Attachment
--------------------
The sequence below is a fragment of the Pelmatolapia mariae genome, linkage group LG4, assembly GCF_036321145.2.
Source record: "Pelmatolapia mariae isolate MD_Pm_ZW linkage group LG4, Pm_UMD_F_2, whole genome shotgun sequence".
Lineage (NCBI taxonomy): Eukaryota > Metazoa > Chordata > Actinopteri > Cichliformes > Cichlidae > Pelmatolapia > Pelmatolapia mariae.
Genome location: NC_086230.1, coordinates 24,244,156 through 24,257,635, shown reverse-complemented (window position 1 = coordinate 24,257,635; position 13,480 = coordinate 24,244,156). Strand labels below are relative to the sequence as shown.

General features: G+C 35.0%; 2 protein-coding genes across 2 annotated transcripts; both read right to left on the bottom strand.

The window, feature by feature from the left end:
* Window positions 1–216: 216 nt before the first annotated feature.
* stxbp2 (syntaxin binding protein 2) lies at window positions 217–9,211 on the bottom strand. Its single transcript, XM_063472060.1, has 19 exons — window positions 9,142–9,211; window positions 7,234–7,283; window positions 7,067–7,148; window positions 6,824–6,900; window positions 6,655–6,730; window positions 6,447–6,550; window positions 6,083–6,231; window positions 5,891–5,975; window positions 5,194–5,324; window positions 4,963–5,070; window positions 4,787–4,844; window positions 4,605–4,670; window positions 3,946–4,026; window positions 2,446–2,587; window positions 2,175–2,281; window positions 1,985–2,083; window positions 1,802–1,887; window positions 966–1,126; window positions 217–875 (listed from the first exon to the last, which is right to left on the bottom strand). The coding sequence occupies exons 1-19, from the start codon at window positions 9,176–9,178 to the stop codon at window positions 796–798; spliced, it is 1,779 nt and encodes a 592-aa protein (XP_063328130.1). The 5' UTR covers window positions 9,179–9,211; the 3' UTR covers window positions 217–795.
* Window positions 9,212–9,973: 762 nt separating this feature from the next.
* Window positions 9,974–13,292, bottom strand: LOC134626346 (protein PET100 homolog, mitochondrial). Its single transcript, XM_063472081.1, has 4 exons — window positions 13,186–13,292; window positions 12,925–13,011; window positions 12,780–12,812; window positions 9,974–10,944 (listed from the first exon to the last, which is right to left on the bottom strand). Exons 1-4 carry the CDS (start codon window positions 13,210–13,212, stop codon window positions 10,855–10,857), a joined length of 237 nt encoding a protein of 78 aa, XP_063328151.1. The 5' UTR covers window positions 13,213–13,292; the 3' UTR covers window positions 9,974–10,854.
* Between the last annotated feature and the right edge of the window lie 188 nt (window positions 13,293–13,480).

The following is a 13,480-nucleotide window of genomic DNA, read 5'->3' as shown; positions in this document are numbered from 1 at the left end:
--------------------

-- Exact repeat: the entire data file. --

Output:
The sequence below is a fragment of the Pelmatolapia mariae genome, linkage group LG4, assembly GCF_036321145.2.
Source record: "Pelmatolapia mariae isolate MD_Pm_ZW linkage group LG4, Pm_UMD_F_2, whole genome shotgun sequence".
Lineage (NCBI taxonomy): Eukaryota > Metazoa > Chordata > Actinopteri > Cichliformes > Cichlidae > Pelmatolapia > Pelmatolapia mariae.
Genome location: NC_086230.1, coordinates 24,244,156 through 24,257,635, shown reverse-complemented (window position 1 = coordinate 24,257,635; position 13,480 = coordinate 24,244,156). Strand labels below are relative to the sequence as shown.

General features: G+C 35.0%; 2 protein-coding genes across 2 annotated transcripts; both read right to left on the bottom strand.

The window, feature by feature from the left end:
* Window positions 1–216: 216 nt before the first annotated feature.
* stxbp2 (syntaxin binding protein 2) lies at window positions 217–9,211 on the bottom strand. Its single transcript, XM_063472060.1, has 19 exons — window positions 9,142–9,211; window positions 7,234–7,283; window positions 7,067–7,148; window positions 6,824–6,900; window positions 6,655–6,730; window positions 6,447–6,550; window positions 6,083–6,231; window positions 5,891–5,975; window positions 5,194–5,324; window positions 4,963–5,070; window positions 4,787–4,844; window positions 4,605–4,670; window positions 3,946–4,026; window positions 2,446–2,587; window positions 2,175–2,281; window positions 1,985–2,083; window positions 1,802–1,887; window positions 966–1,126; window positions 217–875 (listed from the first exon to the last, which is right to left on the bottom strand). The coding sequence occupies exons 1-19, from the start codon at window positions 9,176–9,178 to the stop codon at window positions 796–798; spliced, it is 1,779 nt and encodes a 592-aa protein (XP_063328130.1). The 5' UTR covers window positions 9,179–9,211; the 3' UTR covers window positions 217–795.
* Window positions 9,212–9,973: 762 nt separating this feature from the next.
* Window positions 9,974–13,292, bottom strand: LOC134626346 (protein PET100 homolog, mitochondrial). Its single transcript, XM_063472081.1, has 4 exons — window positions 13,186–13,292; window positions 12,925–13,011; window positions 12,780–12,812; window positions 9,974–10,944 (listed from the first exon to the last, which is right to left on the bottom strand). Exons 1-4 carry the CDS (start codon window positions 13,210–13,212, stop codon window positions 10,855–10,857), a joined length of 237 nt encoding a protein of 78 aa, XP_063328151.1. The 5' UTR covers window positions 13,213–13,292; the 3' UTR covers window positions 9,974–10,854.
* Between the last annotated feature and the right edge of the window lie 188 nt (window positions 13,293–13,480).

The following is a 13,480-nucleotide window of genomic DNA, read 5'->3' as shown; positions in this document are numbered from 1 at the left end: